1. This is a plaintiff's appeal. He and the two defendants-respondents are three decree-holders. One Farzand Ali died leaving a certain number of heirs of whom Musammat Najm-un-nissa was one, she being his widow. She brought a suit as against her co-heirs to recover Rs. 97,500 due to her as dower. The other two defendants-respondents brought suits against all the heirs of Farzand Ali including Najm-un-nissa and obtained decrees as against them for monies due from Farzand Ali. In all three cases the sums found due were recoverable from the assets of Farzand Ali which had come to the judgment-debtors by inheritance. A certain property was attached and sold in execution of the decree obtained by the defendant No. 1, and the plaintiff applied for rateable distribution, so also did defendant No. 2. The plaintiff, we may state here, is the transferee of the decree of Musammat Najm-un-nissa. Rateable distribution was allowed only in respect to 3/4ths of the sum recovered, inasmuch as the judgment-debtors in the plaintiff's decree represented only 3/4ths of the estate. Before the money was paid out to the other two decree-holders, plaintiff brought the present suit actually to recover the sums which he considered had been improperly awarded to the other two defendants. The Court below dismissed his suit, holding, in the first place, that it was premature having been brought before the money had actually been paid, and secondly, on the merits holding that proper rateable distribution had been made. It based its decision on the Full Bench decision in Gonesh Das Bagria v. Shiva Lakshman Bhakat 30 C. 583 : 7 C.W.N. 414 (F.B.). That is a decision which has been followed in this Court in the case of Gatti Lal v. Bir Bahadur Sahai 27 A. 168; A.W.N. (1901) 200 : 1 A.L.J. 562. The plaintiff comes here on appeal and challenges the lower Court's finding. It is quite clear as a matter of actual fact that the suit was premature, inasmuch as it was brought before the money had been paid but it is unnecessary to decide the appeal on a technical point when on the merits it must equally fail.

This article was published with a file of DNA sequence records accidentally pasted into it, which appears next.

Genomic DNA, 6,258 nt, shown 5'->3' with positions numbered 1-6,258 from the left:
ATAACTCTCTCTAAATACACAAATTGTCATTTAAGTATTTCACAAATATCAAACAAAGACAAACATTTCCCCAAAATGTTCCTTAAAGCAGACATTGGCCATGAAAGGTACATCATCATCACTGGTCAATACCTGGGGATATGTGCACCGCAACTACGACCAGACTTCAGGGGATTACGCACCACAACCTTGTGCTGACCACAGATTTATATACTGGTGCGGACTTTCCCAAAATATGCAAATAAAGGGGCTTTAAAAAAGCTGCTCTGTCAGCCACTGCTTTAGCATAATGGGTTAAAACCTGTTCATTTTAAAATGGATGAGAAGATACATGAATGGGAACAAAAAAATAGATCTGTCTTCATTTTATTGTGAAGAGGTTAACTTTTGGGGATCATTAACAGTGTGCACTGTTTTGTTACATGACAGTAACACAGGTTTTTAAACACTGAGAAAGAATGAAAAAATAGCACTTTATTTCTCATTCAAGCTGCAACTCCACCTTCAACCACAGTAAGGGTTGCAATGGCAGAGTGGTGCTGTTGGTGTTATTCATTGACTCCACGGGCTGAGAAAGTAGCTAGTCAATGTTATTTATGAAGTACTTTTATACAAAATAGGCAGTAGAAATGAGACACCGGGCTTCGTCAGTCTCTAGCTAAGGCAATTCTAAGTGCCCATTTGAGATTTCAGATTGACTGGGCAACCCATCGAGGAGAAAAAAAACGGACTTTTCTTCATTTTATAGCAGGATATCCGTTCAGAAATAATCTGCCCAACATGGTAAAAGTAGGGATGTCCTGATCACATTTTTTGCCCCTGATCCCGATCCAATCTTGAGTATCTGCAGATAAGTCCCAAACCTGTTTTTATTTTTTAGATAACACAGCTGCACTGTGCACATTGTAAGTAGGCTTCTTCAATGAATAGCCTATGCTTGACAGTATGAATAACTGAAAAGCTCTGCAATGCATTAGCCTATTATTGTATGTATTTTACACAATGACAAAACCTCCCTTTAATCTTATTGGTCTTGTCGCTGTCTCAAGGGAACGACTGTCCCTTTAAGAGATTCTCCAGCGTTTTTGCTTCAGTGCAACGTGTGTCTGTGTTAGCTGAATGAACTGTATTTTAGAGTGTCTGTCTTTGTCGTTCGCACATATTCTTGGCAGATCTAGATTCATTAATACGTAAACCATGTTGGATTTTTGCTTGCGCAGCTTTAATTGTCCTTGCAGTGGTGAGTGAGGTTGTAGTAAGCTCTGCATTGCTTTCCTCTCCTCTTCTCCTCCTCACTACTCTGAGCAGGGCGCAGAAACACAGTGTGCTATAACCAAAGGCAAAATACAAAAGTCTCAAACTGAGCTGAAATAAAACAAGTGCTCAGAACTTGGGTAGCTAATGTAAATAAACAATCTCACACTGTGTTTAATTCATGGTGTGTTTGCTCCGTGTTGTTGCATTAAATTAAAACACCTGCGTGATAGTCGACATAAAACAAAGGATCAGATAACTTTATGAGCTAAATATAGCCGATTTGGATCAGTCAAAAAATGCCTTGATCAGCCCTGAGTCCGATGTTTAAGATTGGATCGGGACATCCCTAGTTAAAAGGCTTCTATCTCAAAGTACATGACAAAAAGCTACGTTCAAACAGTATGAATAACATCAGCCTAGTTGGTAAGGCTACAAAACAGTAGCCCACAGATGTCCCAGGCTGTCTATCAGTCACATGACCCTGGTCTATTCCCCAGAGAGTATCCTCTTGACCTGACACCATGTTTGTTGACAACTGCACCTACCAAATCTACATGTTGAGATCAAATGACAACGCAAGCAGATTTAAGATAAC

2. The two decisions mentioned above apply to the case, and it is quite clear that the Court below has rightly applied the principle laid down therein. The plaintiffs judgment-debtors only represented 3/4ths of the estate and clearly only 3/4ths of the amount recovered was liable to be distributed rateably. The figures of the distribution have not been challenged. In our opinion there is no force in the appeal. We, therefore, dismiss it with costs.